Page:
Avoiding the potential melodrama of a male love triangle, the Met’s rarely seen production of Billy Budd maintains a grave integrity and a compassion for its characters.
An intriguing companion piece for the concurrent late season run of The Makropulos Case, Billy Budd has a similar dramatic focus, with text and storyline more prevalent than melody and arias. Both operas also feature a prized title role, with Nathan Gunn taking the honors here as the beautiful, good-hearted sailor Billy Budd.
John Dexter’s 1978 production takes place on the deck of a grand, lifelike warship in the late 1700s. William Dudley’s set creates a serious tone, and is also quite a spectacle. Surrounded by pitch black, the decks of the highly detailed ship rise and fall to create various locations aboard the HMS Indomitable. Act two’s battle scene, featuring four levels of the ship, at least 100 men on stage and live cannon fire, was truly eye-popping.
Dudley’s costumes are also highly natural and realistic. Military uniforms are most impressive and the sailor’s outfits have a well worn appearance rather than the impossibly pristine look often seen in theatre. New mate Billy is set off against the grimy crew in gleaming white with a yellow neck kerchief.
Bookended by the reflective remembrances of Captain Vere, the tragic tale sees the noble Billy persecuted at the behest of the darkly troubled Master-at-arms Claggart, jealous and lustful of Billy’s fresh beauty and youth. Accused of inciting mutiny, Billy’s stutter leaves his fist as his only expression and he strikes Claggart, accidentally killing him. Vere is paralysed with fear in front of his fellow officers, afraid of betraying his true feelings by showing favour to the golden-haired boy by pardoning him. Billy, having recognised in the captain a fellow soul, makes an extraordinary act of generosity and love by blessing the captain just before being put to death.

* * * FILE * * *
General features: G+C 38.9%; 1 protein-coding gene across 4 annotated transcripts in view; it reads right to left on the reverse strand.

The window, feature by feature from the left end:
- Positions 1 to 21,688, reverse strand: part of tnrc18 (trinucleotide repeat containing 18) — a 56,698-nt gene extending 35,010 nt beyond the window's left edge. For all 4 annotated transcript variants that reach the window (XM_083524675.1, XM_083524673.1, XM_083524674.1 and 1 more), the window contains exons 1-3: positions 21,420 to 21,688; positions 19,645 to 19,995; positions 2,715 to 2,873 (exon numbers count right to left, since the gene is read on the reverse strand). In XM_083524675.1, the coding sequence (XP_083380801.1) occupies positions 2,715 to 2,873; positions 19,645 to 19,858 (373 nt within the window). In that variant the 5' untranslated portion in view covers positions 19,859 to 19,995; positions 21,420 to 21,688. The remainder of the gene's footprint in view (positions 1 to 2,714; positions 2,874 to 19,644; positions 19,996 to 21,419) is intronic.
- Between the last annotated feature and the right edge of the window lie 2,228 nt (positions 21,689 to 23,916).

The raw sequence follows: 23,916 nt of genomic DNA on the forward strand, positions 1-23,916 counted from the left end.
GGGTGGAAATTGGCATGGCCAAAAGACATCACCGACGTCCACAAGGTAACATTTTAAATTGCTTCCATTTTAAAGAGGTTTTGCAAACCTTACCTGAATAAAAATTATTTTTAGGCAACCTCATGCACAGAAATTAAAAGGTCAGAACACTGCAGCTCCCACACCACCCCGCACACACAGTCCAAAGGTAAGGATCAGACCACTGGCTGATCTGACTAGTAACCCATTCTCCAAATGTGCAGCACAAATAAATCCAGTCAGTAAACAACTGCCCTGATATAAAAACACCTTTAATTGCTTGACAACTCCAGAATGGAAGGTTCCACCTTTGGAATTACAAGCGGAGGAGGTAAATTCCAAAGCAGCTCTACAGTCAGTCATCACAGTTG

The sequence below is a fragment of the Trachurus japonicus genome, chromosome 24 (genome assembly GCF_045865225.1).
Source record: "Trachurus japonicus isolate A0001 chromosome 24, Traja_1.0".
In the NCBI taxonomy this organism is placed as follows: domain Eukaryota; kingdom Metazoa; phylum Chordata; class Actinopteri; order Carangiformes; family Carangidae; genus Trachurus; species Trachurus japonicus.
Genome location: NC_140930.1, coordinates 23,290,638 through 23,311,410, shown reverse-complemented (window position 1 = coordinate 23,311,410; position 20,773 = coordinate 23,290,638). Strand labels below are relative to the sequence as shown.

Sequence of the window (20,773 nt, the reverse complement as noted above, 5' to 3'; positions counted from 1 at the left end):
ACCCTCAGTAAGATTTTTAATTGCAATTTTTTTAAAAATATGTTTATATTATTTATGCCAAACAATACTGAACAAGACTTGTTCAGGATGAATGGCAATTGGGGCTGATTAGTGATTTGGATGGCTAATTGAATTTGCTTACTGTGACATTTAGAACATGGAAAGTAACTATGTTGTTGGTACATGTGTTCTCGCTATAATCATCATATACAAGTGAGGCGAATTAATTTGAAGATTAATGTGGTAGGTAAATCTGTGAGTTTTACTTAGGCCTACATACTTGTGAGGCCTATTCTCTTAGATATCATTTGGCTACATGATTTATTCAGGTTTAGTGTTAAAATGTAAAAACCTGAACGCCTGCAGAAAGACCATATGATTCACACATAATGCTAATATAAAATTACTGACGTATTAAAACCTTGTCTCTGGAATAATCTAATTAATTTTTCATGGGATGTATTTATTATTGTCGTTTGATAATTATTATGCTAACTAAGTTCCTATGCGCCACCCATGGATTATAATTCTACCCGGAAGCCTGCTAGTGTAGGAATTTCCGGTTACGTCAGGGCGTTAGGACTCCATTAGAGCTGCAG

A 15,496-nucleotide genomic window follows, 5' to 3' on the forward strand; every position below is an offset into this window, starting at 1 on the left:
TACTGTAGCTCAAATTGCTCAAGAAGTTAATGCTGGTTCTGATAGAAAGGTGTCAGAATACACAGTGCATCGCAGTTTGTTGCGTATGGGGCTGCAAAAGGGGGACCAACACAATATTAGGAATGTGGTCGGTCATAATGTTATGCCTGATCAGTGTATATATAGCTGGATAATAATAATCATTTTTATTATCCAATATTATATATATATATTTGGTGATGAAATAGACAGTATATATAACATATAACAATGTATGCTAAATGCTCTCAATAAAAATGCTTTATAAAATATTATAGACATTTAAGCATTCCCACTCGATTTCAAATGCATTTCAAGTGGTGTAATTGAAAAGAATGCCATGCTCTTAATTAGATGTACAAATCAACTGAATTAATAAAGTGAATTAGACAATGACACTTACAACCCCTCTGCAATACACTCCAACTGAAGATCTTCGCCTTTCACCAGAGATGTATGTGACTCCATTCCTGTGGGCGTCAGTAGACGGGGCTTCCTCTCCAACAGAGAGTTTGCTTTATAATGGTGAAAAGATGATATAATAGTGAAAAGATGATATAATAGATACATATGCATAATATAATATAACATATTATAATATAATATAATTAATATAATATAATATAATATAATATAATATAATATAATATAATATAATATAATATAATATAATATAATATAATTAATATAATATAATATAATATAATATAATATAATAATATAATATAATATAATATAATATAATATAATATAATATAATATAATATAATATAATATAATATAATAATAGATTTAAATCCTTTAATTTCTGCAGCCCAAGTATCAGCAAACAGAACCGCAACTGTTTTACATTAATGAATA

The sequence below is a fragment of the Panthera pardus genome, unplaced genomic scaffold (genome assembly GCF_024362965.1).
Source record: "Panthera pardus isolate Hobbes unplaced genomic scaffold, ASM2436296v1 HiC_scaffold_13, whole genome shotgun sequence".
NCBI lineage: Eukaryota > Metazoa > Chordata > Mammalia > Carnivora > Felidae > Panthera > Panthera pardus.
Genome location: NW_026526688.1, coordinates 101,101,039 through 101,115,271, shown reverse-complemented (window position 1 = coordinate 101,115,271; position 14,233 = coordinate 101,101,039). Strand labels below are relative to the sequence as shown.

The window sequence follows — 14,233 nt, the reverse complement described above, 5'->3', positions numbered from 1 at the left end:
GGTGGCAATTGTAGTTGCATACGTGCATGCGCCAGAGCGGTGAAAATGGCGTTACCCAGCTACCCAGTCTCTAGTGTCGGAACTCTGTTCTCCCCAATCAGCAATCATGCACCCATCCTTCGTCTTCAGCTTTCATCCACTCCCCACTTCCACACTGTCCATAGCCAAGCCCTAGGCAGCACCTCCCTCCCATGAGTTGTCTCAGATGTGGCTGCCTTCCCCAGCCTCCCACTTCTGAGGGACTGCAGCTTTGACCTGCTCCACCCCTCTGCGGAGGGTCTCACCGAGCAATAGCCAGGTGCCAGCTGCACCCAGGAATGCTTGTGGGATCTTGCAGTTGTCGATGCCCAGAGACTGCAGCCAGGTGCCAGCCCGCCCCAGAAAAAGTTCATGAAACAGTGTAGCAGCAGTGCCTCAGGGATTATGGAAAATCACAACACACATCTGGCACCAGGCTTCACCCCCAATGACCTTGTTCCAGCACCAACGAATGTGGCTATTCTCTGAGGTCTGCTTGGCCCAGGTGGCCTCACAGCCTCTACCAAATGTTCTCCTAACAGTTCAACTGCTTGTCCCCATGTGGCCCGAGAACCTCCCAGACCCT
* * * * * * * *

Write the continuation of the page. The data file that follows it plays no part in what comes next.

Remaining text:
Britten’s music, whilst not tuneful, is extremely evocative and atmospheric. The wordless sequence of music that represents Vere telling Billy he is to be put to death is the work of a composer at the height of his powers. E. M. Forster and Eric Crozier’s libretto is a work of beauty in its own right.
Highlighting the splendid text is the superb diction from the entire cast. The company, consisting entirely of men, sings with strength and power, a feat which is matched by the first-rate acting. The naturalistic, understated performing style adopted by all is a large factor in keeping the opera well clear of melodrama.
Gunn (below) is perfectly cast, a completely open and robust performer. The audience takes him straight to their hearts, making the ensuing tragedy all the more affecting. Gunn’s smooth and supple baritone is a pleasure to hear.
English tenor John Daszak turns in a performance of equally high quality, singing the role superbly and characterising Vere right through to his skillful use of body language.
James Morris (below) brings an unprecedented level of experience to Claggart, having sung the role at the premiere of this production in 1978. Morris sings with clarity and strength, adding multiple layers of complexity to the chilling role.
This all-too-brief season of Billy Budd must surely be considered a success on every level.
Photos: Simon Parris (except #2 Met Opera)